Kelly. “What’s good for one community or one agency is invariably good for the entire region.” “We figured out a while back that if we would be cutthroat competitors, we couldn’t get anywhere,” added Fred Hanss, director of planning and development for the town of Potsdam. “We’re all on the same page. People I’ve met from Ontario and Quebec are frankly amazed that, when they come here, there are four or five people ready to meet with them and help them get started.” Businesses that choose to locate in St. Lawrence County readily find the resources and help they need to get started, said Wade Davis, executive director of the Ogdensburg
northern new york business report Bridge and Port Authority. The biggest misconception he finds among visitors is the effort it takes to establish a business. “They think it’s rocket science and it’s just plain vanilla.” In addition to operating the rail head, Seaway port, airport and FTZ, the authority also operates two industrial parks that are shovel ready and primed for development. Current tenants include Ottawa defense and security contractor Allen-Vanguard and Hawkesbury’s Tulmar Safety Systems. “We already have buildings and infrastructure in place,” said John Pinkerton, Ogdensburg’s city manager. “It’s an almost turnkey operation that businesses could walk into.” Business on campus But having quality space and the transportation infrastructure in place to move goods and people is only part of the equation. St. Lawrence County also boasts four post secondary institutions: liberal arts college St. Lawrence University, State University of New York at Potsdam, Clarkson University and the SUNY-ESF Ranger School. Clarkson, which has a strong history in business and engineering, actively supports the commercialization of university re-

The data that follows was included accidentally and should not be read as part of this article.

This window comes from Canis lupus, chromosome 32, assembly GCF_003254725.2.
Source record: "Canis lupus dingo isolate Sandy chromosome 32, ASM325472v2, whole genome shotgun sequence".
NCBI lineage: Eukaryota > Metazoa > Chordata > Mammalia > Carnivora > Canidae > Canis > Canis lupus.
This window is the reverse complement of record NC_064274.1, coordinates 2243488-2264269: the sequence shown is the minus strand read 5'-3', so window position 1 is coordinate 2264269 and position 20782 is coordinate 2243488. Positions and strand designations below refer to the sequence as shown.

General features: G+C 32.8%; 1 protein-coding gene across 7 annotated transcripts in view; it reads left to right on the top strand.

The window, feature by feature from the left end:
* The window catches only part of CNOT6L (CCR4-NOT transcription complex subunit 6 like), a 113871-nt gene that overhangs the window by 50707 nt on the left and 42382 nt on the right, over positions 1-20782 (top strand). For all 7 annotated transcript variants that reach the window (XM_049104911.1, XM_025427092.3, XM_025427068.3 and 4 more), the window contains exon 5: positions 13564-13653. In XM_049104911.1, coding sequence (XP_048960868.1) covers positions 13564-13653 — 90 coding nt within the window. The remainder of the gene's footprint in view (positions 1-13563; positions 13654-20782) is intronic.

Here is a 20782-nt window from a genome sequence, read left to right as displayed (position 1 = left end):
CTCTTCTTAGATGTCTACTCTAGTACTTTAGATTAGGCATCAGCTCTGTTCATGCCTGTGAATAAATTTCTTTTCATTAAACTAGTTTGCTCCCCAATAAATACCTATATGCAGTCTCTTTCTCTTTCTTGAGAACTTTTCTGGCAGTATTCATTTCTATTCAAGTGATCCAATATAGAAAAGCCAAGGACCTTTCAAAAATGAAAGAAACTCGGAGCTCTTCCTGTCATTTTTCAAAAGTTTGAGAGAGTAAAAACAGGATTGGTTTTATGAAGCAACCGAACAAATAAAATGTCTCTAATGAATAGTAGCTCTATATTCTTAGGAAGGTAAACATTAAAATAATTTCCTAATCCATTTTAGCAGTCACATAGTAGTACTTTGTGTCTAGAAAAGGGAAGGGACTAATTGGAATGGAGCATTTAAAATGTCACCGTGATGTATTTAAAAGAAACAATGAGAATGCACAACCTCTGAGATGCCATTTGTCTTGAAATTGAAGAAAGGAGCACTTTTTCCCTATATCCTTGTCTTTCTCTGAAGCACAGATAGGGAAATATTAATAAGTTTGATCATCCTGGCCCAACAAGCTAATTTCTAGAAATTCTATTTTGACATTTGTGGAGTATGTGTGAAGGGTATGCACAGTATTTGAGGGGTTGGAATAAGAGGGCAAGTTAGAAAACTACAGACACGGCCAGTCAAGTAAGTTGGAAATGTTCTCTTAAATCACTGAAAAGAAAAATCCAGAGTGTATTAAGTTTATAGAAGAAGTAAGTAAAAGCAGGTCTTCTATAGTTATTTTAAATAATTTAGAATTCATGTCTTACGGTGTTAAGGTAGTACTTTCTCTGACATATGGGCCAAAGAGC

In the Zone
search and lends the expertise of its faculty, staff and students to help private industry. “The success of the region is important for us to attract high-quality students, faculty and staff,” said university president Anthony Collins. “The connection there is pretty obvious to us. It’s a mutually beneficial role. If you are a technical institution and you are not connected with real problems you are missing the boat … For us to provide real value to our students, you have to be connected to the world.” Clarkson has several initiatives that can assist startup enterprises and businesses that are new to the county: the Peyton Hall Small Business Incubator; the Shipley